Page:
Through August 19, 2012 the Nelson-Atkins Museum of Art in Kansas City, Missouri will be displaying a treasure trove of objects from around the world that all debuted at a World’s Fair ($8 adult/$5 students/free for members and children under 12). Inventing the Modern World: Decorative Arts at the World’s Fairs, 1851-1939 showcases the talent of artists and manufacturers who reinvented old styles and techniques or invented new ones the world had never seen before – everything from new pottery glaze techniques to new materials like plastics.
The exhibit begins with a larger-than-life screen on which black and white footage of fair-goers walking and riding around a fair. The effect is to make one feel as if they are walking with them back in the past. The effect of the exhibit overall is what I would imagine the fair-goers felt – wonder, excitement and a bit overwhelming.
It was interesting to watch the styles of the objects shift through the years as different trends prevailed. At first, all of the pieces imitated classical imagery and forms. Then, Asian influences became extremely prevalent. Soon Art Nouveau and Art Deco took the world by storm, each country and artist interpreting the styles in their own way. This led to more modern designs highlighting simple lines, multi-functional objects and lots of glass and plastic.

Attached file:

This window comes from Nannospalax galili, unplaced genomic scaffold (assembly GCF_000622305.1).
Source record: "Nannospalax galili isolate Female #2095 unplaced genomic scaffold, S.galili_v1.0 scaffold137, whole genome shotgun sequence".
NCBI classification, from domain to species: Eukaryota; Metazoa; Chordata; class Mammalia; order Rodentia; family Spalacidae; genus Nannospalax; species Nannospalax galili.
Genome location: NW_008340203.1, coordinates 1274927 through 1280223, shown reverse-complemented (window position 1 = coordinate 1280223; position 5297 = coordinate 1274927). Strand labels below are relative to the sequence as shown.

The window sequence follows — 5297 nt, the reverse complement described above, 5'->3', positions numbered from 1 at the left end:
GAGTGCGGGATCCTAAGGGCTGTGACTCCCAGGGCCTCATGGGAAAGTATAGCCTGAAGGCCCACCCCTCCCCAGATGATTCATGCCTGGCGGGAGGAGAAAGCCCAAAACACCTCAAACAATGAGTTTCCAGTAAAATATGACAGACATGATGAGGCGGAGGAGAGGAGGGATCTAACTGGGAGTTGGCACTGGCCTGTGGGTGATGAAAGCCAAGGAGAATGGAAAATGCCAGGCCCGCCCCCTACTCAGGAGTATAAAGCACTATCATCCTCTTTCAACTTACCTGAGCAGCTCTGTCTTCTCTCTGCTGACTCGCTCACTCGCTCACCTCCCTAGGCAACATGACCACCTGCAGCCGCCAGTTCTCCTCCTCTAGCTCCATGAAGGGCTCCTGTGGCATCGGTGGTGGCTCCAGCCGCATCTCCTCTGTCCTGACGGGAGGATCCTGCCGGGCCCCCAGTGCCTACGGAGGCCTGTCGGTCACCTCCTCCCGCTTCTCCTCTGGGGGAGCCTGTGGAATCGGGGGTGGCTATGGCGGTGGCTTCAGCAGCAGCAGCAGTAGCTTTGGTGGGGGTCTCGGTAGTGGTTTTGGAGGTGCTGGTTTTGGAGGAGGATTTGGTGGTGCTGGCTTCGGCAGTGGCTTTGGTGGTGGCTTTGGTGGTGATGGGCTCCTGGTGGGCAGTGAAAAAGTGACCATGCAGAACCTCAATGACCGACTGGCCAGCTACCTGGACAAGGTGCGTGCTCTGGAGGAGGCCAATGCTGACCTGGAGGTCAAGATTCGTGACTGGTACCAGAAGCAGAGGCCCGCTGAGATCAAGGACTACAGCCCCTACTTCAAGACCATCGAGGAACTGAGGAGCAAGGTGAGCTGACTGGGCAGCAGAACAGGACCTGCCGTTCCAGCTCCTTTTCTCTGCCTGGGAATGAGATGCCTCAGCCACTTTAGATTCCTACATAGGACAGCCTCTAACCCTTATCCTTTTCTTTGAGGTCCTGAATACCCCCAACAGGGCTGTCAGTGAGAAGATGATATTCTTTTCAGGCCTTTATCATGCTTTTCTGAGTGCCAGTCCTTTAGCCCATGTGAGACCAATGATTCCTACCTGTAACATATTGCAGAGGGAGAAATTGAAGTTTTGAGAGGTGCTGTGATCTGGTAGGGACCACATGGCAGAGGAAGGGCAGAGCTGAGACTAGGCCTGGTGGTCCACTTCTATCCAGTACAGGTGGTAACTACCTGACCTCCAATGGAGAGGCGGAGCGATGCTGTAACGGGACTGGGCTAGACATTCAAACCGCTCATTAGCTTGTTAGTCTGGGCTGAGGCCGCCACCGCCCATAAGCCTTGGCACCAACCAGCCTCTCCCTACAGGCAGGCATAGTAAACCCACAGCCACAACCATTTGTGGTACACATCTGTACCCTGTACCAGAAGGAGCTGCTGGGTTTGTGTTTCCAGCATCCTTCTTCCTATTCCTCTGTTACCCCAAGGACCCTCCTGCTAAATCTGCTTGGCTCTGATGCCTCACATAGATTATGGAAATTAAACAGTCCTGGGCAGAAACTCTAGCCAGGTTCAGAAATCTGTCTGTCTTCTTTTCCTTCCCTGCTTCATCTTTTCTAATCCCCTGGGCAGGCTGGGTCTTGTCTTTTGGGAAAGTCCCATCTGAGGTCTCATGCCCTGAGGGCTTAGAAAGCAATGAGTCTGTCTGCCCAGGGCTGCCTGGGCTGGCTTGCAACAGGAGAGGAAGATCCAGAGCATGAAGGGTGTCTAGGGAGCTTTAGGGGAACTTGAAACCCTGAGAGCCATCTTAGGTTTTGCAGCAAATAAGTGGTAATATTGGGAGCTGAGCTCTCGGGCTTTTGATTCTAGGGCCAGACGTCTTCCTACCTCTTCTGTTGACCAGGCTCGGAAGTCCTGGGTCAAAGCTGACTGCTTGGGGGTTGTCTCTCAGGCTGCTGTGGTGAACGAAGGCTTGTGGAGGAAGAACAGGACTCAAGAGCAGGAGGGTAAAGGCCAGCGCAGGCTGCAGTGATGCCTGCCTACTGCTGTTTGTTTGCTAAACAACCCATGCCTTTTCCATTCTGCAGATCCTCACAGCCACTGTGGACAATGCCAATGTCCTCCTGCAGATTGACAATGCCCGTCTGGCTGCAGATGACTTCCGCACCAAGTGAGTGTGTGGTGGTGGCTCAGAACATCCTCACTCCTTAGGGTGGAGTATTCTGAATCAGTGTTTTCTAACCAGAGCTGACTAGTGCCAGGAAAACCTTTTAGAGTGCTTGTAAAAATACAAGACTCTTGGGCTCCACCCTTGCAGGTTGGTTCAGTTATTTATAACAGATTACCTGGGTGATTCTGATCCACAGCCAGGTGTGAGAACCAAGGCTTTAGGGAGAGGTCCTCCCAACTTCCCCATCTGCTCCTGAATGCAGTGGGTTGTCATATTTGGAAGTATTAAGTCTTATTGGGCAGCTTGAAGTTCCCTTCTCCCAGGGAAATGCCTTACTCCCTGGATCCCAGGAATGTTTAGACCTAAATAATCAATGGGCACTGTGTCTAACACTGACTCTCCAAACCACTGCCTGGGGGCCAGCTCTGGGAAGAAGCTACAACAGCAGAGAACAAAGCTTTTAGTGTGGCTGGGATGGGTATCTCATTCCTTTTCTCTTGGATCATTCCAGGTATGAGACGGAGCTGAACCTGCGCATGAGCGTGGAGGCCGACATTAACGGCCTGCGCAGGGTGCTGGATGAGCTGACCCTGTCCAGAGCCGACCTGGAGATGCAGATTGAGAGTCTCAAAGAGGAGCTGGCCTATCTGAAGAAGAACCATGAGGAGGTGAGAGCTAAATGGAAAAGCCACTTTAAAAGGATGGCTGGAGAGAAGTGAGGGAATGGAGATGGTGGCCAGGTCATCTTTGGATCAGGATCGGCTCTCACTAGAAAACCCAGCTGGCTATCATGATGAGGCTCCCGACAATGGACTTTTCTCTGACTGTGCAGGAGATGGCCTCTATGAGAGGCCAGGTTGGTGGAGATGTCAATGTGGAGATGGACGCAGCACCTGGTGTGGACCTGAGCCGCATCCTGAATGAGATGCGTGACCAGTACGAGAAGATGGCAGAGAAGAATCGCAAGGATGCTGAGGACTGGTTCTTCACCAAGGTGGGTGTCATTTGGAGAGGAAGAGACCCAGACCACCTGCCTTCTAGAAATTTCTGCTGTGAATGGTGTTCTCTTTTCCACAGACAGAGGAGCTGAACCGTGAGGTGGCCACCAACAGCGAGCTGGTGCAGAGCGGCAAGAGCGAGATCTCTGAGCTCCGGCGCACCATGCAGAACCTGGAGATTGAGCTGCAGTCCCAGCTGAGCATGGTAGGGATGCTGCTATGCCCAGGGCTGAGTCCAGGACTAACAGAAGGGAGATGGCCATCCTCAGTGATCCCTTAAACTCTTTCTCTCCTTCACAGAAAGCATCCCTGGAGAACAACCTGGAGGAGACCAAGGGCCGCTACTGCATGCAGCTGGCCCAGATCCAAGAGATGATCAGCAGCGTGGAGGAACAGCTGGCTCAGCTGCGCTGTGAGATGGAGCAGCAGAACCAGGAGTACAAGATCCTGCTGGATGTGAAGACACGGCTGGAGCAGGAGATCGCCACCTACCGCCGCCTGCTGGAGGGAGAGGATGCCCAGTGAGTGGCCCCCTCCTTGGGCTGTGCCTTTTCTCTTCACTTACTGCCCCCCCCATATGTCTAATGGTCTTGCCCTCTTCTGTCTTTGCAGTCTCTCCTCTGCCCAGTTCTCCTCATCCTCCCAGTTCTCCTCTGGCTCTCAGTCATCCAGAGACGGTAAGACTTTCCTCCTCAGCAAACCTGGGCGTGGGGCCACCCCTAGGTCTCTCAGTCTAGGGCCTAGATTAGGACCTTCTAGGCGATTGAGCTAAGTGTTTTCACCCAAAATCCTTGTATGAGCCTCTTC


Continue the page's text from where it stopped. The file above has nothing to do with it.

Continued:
There are so many amazing pieces on display that you could easily visit the exhibit several times and never be bored. My favorite pieces were a pianoforte made of gilded and laquered papier-mache from England, 1867 and a silk-embroidered screen from Japan depicting waves so perfectly – using 230 different shades of thread – that you could be standing on a boat in the ocean. But there were so many beautiful objects on display that it really was difficult to pick favorites.
This video ‘trailer’ for the exhibit tells a bit about the fairs, the objects created for them, and some behind-the-scenes museum planning: Inventing the Modern World: Decorative Arts of the World’s Fairs